30 Amazing and mysterious places that most people haven't heard about - SyCtRenDs



Tuesday, October 23, 2018

30 Amazing and mysterious places that most people haven't heard about

The Hand of the Desert, Chile

The 36-foot-tall Hand of the Desert was made by Chilean sculptor Mario Irarrazabal. It's 46 miles south of the city of Antofagasta, and symbolizes human suffering. This unnerving sculpture is practically in the middle of nowhere, and has an uncanny power to invoke feelings of loneliness, seclusion and helplessness.

Panjin Red Beach, China

18 miles southwest of Panjin city lies this unique red beach. Suaeda salsa is plant that grows in saline-alkali soil. In the month of autumn these plants bloom red, turning the Panjin Red Beach, well, red! Autumn is the best month to see it in action, and a small section of this beach is open for the tourists.

Lencois Maranhenses National Park, Brazil

Just outside the Amazon basin lie 386 square miles of flooded desert. Lencois Maranhenses National Park is one of the most unique places in the world. With white silky sands regularly intercepting the cool, turquoise lake water, it's a sight to behold.

Danakil Depression, Ethiopia

This acid pool is located between Lake Assal and the volcano Dallol. At 330 feet below sea level, it's one of the lowest places on Earth. Don't be decieved by its appearance. What might seem to be land are in fact brittle crusts of salt and sulphur. Stay away, or be thoroughly cautious while visiting.

Caño Cristales, Colombia

This 62-mile-long river can be found in the Serrania de la Macarena National Park. The best time to visit the Caño Cristales is in the summer when the riverbed is covered by different species of colorful plants, but seeing this mysterious phenonmenon is no easy feat. After flying to the nearest village, you have to take a boat ride and finally hike a bit to see this multicolored marvel for yourself.

Koekohe Beach, New Zealand

Abnormally large boulders dot the eroded Otago coastline along a stretch of Koekohe Beach. Scientists are unable to explain the phenomenon behind these giant, spherical rocks on the sand.

Ruby Falls, USA

This 145-foot-high underground waterfall in Tennessee is the tallest underground waterfall open to the public. It's illuminated to give it a purple-red hue, and it attracts tourists from all over the world.

Mendenhall Ice Caves, Alaska

12 miles from downtown Juneau in the Tongass National Forest lie the stunning Mendenhall Ice Caves. The blue shades of ice crystals inside the caves are an incredible, but unexplained natural phenomenon. To visit the place, be willing to kayak and then climb over the glacier!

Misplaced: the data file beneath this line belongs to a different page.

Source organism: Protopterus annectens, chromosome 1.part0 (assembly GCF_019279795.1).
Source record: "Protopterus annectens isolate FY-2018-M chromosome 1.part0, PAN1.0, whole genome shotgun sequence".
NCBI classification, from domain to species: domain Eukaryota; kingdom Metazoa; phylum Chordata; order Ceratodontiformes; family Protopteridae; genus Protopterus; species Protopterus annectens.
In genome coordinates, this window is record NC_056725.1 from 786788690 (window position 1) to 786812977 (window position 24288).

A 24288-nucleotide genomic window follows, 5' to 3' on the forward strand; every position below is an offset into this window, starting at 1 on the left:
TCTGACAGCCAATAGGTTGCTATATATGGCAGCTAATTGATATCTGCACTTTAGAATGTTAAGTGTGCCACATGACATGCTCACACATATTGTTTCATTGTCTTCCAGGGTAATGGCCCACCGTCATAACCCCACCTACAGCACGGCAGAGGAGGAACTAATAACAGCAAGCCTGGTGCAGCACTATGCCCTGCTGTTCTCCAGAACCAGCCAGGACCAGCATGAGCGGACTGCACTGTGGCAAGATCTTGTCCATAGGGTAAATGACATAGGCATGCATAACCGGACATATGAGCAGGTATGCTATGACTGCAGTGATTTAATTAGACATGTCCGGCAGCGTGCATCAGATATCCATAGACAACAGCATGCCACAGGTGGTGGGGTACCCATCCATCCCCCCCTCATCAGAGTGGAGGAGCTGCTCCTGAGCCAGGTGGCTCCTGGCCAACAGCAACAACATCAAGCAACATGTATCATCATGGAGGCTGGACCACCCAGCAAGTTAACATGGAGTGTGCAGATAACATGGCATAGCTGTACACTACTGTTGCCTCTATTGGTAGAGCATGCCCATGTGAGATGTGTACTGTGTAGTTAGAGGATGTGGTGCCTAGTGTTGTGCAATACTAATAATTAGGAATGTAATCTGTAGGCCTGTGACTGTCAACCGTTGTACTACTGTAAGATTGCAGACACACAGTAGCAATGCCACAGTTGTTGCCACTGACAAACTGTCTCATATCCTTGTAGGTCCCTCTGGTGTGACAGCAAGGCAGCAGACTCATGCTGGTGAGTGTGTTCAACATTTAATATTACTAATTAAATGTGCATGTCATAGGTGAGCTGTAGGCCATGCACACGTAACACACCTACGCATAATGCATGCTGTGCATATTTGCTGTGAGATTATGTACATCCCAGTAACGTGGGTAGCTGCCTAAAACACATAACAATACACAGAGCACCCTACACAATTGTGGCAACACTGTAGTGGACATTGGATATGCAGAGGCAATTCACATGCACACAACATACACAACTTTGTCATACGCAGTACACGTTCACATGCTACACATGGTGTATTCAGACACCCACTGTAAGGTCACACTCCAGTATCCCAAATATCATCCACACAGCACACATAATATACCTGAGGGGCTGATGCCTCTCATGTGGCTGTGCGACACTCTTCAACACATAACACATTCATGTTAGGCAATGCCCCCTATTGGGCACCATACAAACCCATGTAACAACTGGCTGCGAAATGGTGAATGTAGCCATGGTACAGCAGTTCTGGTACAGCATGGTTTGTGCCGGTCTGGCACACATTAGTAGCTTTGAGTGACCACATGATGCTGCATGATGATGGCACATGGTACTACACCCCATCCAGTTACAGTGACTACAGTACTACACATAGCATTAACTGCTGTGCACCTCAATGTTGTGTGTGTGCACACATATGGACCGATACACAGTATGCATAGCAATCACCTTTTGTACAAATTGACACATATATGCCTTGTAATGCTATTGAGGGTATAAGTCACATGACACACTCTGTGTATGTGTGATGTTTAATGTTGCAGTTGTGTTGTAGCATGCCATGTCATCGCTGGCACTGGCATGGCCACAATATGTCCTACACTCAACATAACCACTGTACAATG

Jellyfish Lake, Palau

On the Pacific island of Eil Malk in Palau, you can snorkel will millions of harmless jellyfish.

Tunnel of Love, Ukraine

This tunnel of greenery can be found between Klevan and the town of Orzhiv on the Kovel-Rivne rail line in Ukraine. The train line splits in two near Orzhiv, and one section goes to a secret military base. It's said that this base is from the time of the Cold War, and thus trees were planted along the railroad tracks to hide its location. Today, this stretch of railway is called the Tunnel of Love, and it's one of Ukraine's most famous tourist attractions.

Dead Vlei, Namibia

The dead marsh or the Dead Vlei is located in Namib-Naukluft National Park near Sossusvlei in the Namib Desert. It's a white clay pan submerged in sand dunes, and the dead trees here are between 700 and 800 years old.

The Doorway Railway of Hanoi

Every day at about 4 p.m. and 7 p.m., a train passes inches away from the doorsteps of the residential Old Quarter of Hanoi on its way to Ho Chi Minh City.

Die Rakotzbrücke (Devil's Bridge), Germany

Located in Kromlauer Park in eastern Germany is a 19th-century bridge, and its reflection in the water beneath it causes it to form a perfect circle. View it from anywhere, and you'll see an excellent example of its accurate construction. Just remember, crossing the bridge is prohibited.

Dead Sea, Jordan

This one you must have heard of. The Dead Sea is a salt lake that helps you float without any effort! You don't have to know how to swim in order to enjoy a dip in the water here. Due to its high salt content, nothing can live in the Dead Sea, hence the name. But paradoxically, its high concentration of minerals is actually good for your skin and overall health!

Salar De Uyuni, Bolivia

You may have heard that this is the largest salt pan in the world, but did you know that when covered with a thin film of water, it also becomes the world's largest natural mirror? It's a well-loved destination among photographers and thrill-seekers alike.